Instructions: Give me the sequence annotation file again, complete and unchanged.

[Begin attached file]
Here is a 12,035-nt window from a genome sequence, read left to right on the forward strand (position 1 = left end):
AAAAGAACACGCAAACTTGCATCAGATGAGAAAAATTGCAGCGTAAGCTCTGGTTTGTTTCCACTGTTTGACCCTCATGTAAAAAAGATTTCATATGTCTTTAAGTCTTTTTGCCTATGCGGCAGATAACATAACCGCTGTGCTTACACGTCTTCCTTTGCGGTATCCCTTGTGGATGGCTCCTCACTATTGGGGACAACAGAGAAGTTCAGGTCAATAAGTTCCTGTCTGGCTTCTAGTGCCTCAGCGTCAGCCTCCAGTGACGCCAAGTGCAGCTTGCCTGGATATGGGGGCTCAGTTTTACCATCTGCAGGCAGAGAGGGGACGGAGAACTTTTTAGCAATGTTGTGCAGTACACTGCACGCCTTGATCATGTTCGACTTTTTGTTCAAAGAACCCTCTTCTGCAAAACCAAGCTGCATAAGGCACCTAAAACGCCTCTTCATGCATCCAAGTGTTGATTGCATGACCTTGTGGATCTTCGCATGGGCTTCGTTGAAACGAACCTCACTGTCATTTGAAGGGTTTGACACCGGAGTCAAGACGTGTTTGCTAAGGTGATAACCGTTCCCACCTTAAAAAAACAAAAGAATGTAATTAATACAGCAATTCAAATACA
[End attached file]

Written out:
Here is a 12,035-nt window from a genome sequence, read left to right on the forward strand (position 1 = left end):
AAAAGAACACGCAAACTTGCATCAGATGAGAAAAATTGCAGCGTAAGCTCTGGTTTGTTTCCACTGTTTGACCCTCATGTAAAAAAGATTTCATATGTCTTTAAGTCTTTTTGCCTATGCGGCAGATAACATAACCGCTGTGCTTACACGTCTTCCTTTGCGGTATCCCTTGTGGATGGCTCCTCACTATTGGGGACAACAGAGAAGTTCAGGTCAATAAGTTCCTGTCTGGCTTCTAGTGCCTCAGCGTCAGCCTCCAGTGACGCCAAGTGCAGCTTGCCTGGATATGGGGGCTCAGTTTTACCATCTGCAGGCAGAGAGGGGACGGAGAACTTTTTAGCAATGTTGTGCAGTACACTGCACGCCTTGATCATGTTCGACTTTTTGTTCAAAGAACCCTCTTCTGCAAAACCAAGCTGCATAAGGCACCTAAAACGCCTCTTCATGCATCCAAGTGTTGATTGCATGACCTTGTGGATCTTCGCATGGGCTTCGTTGAAACGAACCTCACTGTCATTTGAAGGGTTTGACACCGGAGTCAAGACGTGTTTGCTAAGGTGATAACCGTTCCCACCTTAAAAAAACAAAAGAATGTAATTAATACAGCAATTCAAATACA